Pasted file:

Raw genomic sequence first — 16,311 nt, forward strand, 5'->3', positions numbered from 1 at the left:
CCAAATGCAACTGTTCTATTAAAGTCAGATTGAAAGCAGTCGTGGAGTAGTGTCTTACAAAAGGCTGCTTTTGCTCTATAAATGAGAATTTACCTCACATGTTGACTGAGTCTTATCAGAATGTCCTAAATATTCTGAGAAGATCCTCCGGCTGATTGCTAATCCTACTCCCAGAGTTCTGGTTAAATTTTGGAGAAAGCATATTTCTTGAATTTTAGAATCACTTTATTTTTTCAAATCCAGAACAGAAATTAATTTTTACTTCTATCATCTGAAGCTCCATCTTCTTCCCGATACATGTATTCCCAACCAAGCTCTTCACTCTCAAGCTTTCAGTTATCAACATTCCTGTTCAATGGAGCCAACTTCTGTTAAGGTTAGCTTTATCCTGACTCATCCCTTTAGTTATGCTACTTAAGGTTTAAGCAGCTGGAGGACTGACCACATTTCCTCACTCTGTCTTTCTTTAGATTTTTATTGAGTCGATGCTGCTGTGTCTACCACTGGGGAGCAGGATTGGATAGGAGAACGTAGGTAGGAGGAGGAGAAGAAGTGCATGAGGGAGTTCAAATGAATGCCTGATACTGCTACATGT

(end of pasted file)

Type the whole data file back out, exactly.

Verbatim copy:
Raw genomic sequence first — 16,311 nt, forward strand, 5'->3', positions numbered from 1 at the left:
CCAAATGCAACTGTTCTATTAAAGTCAGATTGAAAGCAGTCGTGGAGTAGTGTCTTACAAAAGGCTGCTTTTGCTCTATAAATGAGAATTTACCTCACATGTTGACTGAGTCTTATCAGAATGTCCTAAATATTCTGAGAAGATCCTCCGGCTGATTGCTAATCCTACTCCCAGAGTTCTGGTTAAATTTTGGAGAAAGCATATTTCTTGAATTTTAGAATCACTTTATTTTTTCAAATCCAGAACAGAAATTAATTTTTACTTCTATCATCTGAAGCTCCATCTTCTTCCCGATACATGTATTCCCAACCAAGCTCTTCACTCTCAAGCTTTCAGTTATCAACATTCCTGTTCAATGGAGCCAACTTCTGTTAAGGTTAGCTTTATCCTGACTCATCCCTTTAGTTATGCTACTTAAGGTTTAAGCAGCTGGAGGACTGACCACATTTCCTCACTCTGTCTTTCTTTAGATTTTTATTGAGTCGATGCTGCTGTGTCTACCACTGGGGAGCAGGATTGGATAGGAGAACGTAGGTAGGAGGAGGAGAAGAAGTGCATGAGGGAGTTCAAATGAATGCCTGATACTGCTACATGT